February 24, 2011
Couple of days ago I did a blog on G. Edward Griffin and his commentary on the movie Zeitgeist Addendum. I've seen Griffin comment in a number of video documentaries so I already knew who he was as an author and from what angle of the political scale he was coming from, generally speaking. His entry on Wikipedia is also quite extensive, which I read but at the same time I didn't follow up on every link in the article. Yesterday I came across a remark on YouTube by someone who praised Griffin but who was also very skeptical of his involvement with the John Birch Society. I went back to the Wikipedia article on Griffin and his membership to J.B.S. is plainly visible and it opens up a whole different can of worms as far as I'm concerned.
The John Birch Society itself is listed as "an American radical right-wing political advocacy group that supports anti-communism, limited government, a Constitutional Republic and personal freedom." Griffin's comments on Zeitgeist Addendum can be directly traced back to what this society advocates. Not unusual in itself and neither is the political advocacy of the John Birch Society. Yet the latter fears that the nation will be sold out to the U.N. by a "cabal of internationalists, greedy bankers, and corrupt politicians" which will eventually result in a 'one world socialist government.' This is of course the same rhetoric you hear on the Alex Jones show, the machinations of the New World Order. Accusing others of collectivism is the main offensive tool. But something else came to my attention which I want to focus on more.
The organization itself was founded in 1958 by a group of 12 people which consisted mostly of businessmen as far as I can tell. Businessman Robert Welch headed the society for many years and helped with its creation but another name that stands out even more and who was also involved from the very beginning is Fred Koch. Who is he? Well, he founded Koch Industries, the second largest privately held company in the United States. Starting to smell fishy already? Read the Wikipedia article, Koch Industries made a 100 billion dollar revenue in 2009, they also have a list of violations and subsequent fines the size of my arm. They lobby to support the oil industry and donated to groups who oppose the current consensus on climate change. They have also been rumored to sponsor the Tea Party movement. The Koch family are major players and the John Birch Society isn't the only group they have helped to create or support financially.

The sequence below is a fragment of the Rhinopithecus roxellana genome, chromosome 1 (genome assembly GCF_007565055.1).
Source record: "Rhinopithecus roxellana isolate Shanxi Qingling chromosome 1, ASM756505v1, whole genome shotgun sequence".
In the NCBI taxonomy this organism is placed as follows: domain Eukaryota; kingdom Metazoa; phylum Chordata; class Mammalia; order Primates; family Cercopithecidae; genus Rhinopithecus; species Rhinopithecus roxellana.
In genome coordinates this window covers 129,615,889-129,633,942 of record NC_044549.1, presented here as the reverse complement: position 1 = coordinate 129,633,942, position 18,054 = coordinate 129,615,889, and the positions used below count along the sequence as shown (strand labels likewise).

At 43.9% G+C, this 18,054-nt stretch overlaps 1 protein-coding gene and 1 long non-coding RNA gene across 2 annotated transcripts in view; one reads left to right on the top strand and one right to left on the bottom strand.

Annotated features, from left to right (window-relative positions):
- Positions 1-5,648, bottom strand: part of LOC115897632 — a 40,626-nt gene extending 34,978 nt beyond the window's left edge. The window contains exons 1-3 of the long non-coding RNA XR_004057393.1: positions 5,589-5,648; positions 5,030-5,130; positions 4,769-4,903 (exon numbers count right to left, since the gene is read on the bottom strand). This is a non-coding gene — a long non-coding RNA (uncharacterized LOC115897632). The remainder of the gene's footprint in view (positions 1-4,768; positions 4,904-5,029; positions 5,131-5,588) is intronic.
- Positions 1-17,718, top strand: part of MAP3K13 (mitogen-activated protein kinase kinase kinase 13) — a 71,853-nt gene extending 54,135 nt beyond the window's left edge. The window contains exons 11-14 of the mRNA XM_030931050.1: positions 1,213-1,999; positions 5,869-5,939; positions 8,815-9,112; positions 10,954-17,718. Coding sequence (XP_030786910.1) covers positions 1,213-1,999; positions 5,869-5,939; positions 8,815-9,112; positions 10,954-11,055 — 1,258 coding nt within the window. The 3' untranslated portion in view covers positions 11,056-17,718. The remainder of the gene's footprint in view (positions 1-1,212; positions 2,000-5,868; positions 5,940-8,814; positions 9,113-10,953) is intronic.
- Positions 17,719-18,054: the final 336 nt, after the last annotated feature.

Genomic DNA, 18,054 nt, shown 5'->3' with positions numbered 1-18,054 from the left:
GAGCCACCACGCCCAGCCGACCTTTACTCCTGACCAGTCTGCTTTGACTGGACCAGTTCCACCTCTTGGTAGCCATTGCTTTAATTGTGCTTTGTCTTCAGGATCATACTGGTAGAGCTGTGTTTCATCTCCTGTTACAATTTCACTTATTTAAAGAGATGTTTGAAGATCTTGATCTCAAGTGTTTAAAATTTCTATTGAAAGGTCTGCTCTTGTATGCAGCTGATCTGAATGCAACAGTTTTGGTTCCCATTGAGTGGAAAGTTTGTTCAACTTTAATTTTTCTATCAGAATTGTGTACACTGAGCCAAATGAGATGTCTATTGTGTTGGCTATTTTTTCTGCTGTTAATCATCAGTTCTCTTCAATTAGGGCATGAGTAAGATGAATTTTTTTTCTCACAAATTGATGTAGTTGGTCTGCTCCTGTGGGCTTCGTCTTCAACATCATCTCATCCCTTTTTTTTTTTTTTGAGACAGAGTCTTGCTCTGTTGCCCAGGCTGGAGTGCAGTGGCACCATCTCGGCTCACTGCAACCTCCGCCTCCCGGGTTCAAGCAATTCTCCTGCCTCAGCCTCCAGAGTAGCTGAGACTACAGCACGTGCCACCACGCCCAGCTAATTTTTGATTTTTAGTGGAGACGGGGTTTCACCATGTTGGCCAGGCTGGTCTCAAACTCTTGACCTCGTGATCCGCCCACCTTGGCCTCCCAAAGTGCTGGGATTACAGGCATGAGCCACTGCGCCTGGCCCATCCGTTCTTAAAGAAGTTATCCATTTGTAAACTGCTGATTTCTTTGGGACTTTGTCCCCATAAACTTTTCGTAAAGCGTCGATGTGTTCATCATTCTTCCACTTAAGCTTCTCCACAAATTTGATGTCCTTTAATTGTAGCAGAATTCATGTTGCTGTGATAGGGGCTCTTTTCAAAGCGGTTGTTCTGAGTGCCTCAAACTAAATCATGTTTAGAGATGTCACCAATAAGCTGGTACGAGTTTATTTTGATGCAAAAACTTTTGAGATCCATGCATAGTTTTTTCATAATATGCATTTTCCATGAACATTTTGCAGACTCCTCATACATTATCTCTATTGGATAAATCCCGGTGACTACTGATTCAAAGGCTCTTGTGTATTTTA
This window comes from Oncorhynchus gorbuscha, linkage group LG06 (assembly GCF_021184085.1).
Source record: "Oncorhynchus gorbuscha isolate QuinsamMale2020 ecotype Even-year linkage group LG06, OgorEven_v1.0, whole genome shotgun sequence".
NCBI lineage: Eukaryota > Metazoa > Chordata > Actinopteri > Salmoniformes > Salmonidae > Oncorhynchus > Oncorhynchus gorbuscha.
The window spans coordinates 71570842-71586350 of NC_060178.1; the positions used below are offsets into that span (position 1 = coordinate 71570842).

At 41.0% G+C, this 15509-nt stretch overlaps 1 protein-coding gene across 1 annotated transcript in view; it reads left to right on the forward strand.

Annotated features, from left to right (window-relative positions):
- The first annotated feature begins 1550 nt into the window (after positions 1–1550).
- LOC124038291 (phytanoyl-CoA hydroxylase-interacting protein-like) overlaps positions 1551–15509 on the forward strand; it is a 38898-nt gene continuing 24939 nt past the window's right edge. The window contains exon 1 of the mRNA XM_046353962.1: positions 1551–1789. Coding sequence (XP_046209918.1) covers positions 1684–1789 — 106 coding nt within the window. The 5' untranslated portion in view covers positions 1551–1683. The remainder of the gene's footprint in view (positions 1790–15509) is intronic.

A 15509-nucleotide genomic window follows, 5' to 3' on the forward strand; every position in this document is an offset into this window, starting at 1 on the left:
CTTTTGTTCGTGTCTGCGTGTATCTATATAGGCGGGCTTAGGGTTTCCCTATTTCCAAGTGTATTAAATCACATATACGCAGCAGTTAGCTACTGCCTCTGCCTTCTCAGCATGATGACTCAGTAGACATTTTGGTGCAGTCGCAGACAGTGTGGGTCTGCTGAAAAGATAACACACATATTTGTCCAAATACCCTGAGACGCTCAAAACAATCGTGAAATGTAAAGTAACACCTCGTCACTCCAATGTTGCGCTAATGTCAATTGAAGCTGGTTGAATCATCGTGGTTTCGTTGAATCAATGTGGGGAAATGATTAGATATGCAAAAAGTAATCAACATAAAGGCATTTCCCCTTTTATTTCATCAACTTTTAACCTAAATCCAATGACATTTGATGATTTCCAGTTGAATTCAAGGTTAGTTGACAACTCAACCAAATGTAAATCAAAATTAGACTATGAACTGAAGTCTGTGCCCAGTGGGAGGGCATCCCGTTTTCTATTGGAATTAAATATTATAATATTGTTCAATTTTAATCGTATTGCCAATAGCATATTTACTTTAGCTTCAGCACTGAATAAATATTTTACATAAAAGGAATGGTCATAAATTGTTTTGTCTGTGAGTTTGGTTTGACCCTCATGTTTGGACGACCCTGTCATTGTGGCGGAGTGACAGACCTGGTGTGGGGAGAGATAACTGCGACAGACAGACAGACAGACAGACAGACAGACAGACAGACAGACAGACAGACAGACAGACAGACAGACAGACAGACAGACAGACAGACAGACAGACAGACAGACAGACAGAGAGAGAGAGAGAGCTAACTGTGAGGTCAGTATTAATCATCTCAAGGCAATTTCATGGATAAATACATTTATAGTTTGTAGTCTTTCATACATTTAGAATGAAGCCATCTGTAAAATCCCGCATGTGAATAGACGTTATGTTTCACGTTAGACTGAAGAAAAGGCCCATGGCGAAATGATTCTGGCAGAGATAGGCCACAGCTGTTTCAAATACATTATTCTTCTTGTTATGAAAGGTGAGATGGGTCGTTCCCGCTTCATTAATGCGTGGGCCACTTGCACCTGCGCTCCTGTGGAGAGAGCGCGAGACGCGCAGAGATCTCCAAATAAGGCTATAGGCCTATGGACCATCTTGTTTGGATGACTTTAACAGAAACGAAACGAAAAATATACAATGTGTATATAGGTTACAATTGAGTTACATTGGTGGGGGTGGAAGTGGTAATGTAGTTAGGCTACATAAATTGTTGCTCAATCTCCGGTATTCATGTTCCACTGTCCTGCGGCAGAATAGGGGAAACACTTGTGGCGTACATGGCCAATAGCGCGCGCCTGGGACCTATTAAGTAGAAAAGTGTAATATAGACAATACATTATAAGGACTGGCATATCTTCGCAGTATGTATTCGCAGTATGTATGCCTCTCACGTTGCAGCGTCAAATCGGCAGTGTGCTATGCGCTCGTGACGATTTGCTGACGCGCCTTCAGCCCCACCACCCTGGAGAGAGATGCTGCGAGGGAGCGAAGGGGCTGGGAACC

Many of these groups oppose collectivism, including wealth redistribution, economic interventionism, socialism, communism, and fascism. Yet they also advocate limited government. When you really think about it, who gains the most from such a political approach? Yes of course, it's the (already wealthy) businessmen themselves.
And that's the whole ball of wax. They advocate this approach because in the final analysis they benefit the most from small government and little to no interference in the free market system. These clowns simply want to make more for themselves. They play into sentiments of the public who are against taxation and "big government" because should these political tactics be adopted they are the ones who profit the most. The trick is that they need a large portion of American society to implement their plans and that's why they sponsor those segments of society most likely to support them and their philosophy. To a large degree they have been successful already but the system isn't going to last. Greed will be its own undoing as usual.
G. Edward Griffin, who has been a member and officer of the conservative John Birch Society is also a contributing editor to its magazine, The New American. Complete misnomer if you ask me. The Old American is far more appropriate. Griffin himself fits right into a Western movie and that kind of cultural baggage is what I perceive here. A bunch of cowboys heading into the open range, ready to claim any riches they may encounter and feeling completely entitled to do so. Founding their own towns in the Wild West, securing a railroad connection so that anybody can visit and even live there. But they remain the patrons, the landowners, the bosses. Nobody tells them what to do.
The movie Zeitgeist Addendum opted to do away with the monetary system and let technology itself solve problems. Griffin saw this as a mega dose of the disease itself namely collectivism. But is it that simple? Aren't many of the problems we see today in our world caused by the lack of money? Poverty in the world basically means a lack of funds to acquire the necessities of life. It has nothing to do with collectivism. If you ask me that has more to do with individualism, the uneven distribution of wealth and plain old-fashioned greed.
The disease here isn't collectivism, it's money itself which everyone wants but there never seems to be enough of. The world is addicted to money, like a drug addict everyone needs a shot on a daily basis. We all need the dealer banks to give us our shot and when we don't get it, we start to feel sick. Governments are hooked as well, they need their fix through taxation. Hopeless addicts, like Griffin and his compadres at billionaire sponsored disingenuous "think tanks" like the John Birch Society want more and more for themselves and blame everything but the drug itself. Addicts are often if not always in denial. The movie Zeitgeist Addendum offers a solution to this disease. Go cold turkey...